From Consortium News
One trick of the original McCarthyism from the Old Cold War was to take some innocuous or accurate comment from a leader in Moscow -- saying something like "poverty is a cruel side of capitalism" or "racism persists in the U.S." -- and to claim that some American reformer who says much the same thing must be a Kremlin tool.
Now, in the New Cold War, we are seeing a similar trend in the way some Democrats and the mainstream U.S. media are citing accurate assessments from Russian President Vladimir Putin and claiming that Republican presidential nominee Donald Trump is somehow in league with Putin for observing the same realities.
A case in point is Tuesday's editorial in The Washington Post, entitled "The Putin-Trump worldview" (in print) and "Trump and Putin share a frightening worldview" (online). The editorial quotes Putin as "observing that Mr. Trump 'represents the interests of the sizable part of American society that is tired of the elites that have been in power for decades now ... and does not like to see power handed down by inheritance.'"
The Post's editorial writers then snidely note that "Mr. Putin and Mr. Trump have an uncanny way of echoing each other's words."
But that is a classic example of McCarthyistic sophistry. Just because some demonized figure like Putin says something that is undeniably true and an American sees the same facts doesn't make that American a "Putin puppet" or a "Moscow stooge" or any of the other ugly names now being hurled at people who won't join in today's trendy Russia bashing and guilt by association.
Putin is not wrong that many of Trump's supporters -- along with many Americans who backed Sen. Bernie Sanders -- are "tired of the elites" that have behaved arrogantly and stupidly for decades. Many Americans also don't believe that a family's name should decide who becomes the leader of the United States, whether that be the Bushes or the Clintons.
Indeed, what Putin is saying amounts to almost a truism, yet here is The Washington Post not only suggesting that because Putin is saying something that it must be false but then smearing Trump (or anyone else) who detects the same reality.
The same Post editorial also goes to great lengths to reject any comparisons between the Russian and Syrian government airstrikes on the Syrian neighborhoods of east Aleppo -- to root out Al Qaeda-connected jihadists and their supposedly "moderate" rebel allies -- and U.S. and Iraqi government airstrikes on the Iraqi city of Mosul under the control of Al Qaeda's spinoff group, the Islamic State.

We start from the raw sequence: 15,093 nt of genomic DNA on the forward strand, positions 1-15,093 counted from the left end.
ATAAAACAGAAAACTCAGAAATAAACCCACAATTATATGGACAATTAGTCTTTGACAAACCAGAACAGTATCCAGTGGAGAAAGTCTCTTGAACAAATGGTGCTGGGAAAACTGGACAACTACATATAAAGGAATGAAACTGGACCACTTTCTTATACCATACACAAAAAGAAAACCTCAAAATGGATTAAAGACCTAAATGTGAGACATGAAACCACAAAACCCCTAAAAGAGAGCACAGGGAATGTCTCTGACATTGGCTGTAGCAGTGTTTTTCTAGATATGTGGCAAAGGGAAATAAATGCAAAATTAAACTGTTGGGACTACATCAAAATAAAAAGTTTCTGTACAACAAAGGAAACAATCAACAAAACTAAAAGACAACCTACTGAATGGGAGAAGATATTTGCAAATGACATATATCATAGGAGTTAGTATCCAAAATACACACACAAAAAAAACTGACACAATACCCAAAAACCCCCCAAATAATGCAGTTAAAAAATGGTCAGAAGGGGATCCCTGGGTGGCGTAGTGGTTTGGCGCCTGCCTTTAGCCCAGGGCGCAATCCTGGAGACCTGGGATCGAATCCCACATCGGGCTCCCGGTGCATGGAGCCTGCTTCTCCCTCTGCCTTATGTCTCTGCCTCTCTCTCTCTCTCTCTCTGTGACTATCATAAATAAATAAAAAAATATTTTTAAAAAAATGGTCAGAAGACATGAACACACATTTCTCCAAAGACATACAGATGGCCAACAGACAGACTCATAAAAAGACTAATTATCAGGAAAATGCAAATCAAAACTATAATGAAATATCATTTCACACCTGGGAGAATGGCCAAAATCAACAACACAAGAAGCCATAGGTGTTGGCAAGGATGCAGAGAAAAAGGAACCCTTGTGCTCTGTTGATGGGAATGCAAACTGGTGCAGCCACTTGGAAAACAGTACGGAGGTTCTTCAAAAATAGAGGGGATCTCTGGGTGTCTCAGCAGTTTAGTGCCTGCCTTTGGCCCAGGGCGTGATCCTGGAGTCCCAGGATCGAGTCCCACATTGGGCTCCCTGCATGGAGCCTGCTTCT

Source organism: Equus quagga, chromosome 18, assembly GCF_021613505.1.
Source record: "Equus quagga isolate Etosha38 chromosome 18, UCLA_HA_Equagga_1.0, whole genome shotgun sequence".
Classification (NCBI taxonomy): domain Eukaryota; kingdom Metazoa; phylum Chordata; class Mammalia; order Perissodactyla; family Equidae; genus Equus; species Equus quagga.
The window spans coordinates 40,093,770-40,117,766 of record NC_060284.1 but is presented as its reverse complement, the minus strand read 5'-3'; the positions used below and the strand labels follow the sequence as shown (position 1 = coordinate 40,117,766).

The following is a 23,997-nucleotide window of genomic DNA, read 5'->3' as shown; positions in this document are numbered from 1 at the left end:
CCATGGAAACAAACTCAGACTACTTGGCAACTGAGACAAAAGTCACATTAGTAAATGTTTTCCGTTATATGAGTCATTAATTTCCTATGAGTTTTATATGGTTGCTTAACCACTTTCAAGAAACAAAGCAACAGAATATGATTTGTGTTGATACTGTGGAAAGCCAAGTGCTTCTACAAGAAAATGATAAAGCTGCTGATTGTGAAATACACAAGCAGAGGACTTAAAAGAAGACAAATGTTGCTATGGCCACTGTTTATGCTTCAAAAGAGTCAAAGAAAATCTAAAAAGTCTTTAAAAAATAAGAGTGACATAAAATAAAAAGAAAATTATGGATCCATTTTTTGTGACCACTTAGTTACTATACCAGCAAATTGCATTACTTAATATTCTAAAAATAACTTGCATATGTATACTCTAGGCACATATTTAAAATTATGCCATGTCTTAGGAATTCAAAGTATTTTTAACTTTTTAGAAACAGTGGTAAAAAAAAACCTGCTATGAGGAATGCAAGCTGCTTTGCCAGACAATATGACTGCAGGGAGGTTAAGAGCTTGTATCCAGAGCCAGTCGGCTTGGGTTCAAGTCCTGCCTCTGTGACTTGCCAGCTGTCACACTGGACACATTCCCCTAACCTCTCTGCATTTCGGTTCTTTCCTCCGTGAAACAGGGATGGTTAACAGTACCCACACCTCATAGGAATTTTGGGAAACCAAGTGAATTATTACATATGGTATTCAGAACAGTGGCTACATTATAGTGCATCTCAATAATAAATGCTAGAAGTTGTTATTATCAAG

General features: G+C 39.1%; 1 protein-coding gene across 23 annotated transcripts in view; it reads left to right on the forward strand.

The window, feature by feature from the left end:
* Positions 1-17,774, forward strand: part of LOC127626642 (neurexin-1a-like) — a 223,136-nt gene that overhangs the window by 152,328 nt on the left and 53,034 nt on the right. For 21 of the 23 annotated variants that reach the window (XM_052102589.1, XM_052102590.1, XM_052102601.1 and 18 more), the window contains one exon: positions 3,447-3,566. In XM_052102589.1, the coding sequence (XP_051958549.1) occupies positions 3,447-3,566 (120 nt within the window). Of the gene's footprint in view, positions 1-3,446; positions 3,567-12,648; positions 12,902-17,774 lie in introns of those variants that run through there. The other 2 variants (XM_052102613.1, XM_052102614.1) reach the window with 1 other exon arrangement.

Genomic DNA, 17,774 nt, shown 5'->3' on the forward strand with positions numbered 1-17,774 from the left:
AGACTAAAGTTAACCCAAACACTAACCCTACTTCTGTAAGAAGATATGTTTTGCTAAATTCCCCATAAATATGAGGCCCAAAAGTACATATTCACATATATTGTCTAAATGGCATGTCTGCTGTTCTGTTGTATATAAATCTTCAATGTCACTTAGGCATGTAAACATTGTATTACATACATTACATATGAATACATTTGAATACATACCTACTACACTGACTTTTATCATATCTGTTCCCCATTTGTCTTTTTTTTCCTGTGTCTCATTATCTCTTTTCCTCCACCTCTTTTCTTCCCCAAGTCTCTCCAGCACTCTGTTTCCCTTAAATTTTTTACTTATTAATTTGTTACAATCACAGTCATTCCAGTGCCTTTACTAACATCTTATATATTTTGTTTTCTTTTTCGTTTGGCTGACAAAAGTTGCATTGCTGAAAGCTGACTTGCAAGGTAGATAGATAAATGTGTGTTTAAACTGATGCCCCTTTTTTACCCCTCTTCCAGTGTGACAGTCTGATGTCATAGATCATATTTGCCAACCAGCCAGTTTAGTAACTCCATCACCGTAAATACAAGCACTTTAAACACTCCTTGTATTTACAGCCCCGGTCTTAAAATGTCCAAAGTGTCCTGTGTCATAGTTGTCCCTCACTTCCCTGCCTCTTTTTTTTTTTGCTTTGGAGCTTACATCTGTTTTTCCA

Insisting that the two similar operations are nothing alike, the Post's editors white-out the central role of Al Qaeda in commanding the rebel forces in east Aleppo. While ignoring Al Qaeda's dominance of those neighborhoods and its terror rocket attacks on civilian areas of west Aleppo, the Post only says, "the rebel forces in Aleppo include Western-backed secular groups who seek only to overturn the blood-drenched Assad regime."
Note the Post's characterization that rebel forces "include Western-backed secular groups" rather than an honest admission that those supposedly "secular groups" have served mostly as cut-outs in diverting sophisticated U.S. military weapons, such as TOW missiles, to the jihadist cause, a reality recognized by U.S. military advisers on the ground. [See Consortiumnews.com's "How the US Armed-up Syrian Jihadists."]
Many of these supposedly "secular groups" have openly allied themselves with Al Qaeda's recently rebranded Nusra Front (now called the Syria Conquest Front). This so-called "marbling" of the "moderates" in with the jihadists was one of the sticking points in the failed limited cease-fire in which the Post's beloved "secular groups" rebuffed Secretary of State John Kerry's plea that they separate themselves from Al Qaeda.
An intellectually honest newspaper would have at least admitted some of these inconvenient truths, but that is not the modern-day Washington Post with its own "blood-drenched" editors who played a crucial role in rallying support behind President George W. Bush's 2003 invasion of Iraq under false pretenses.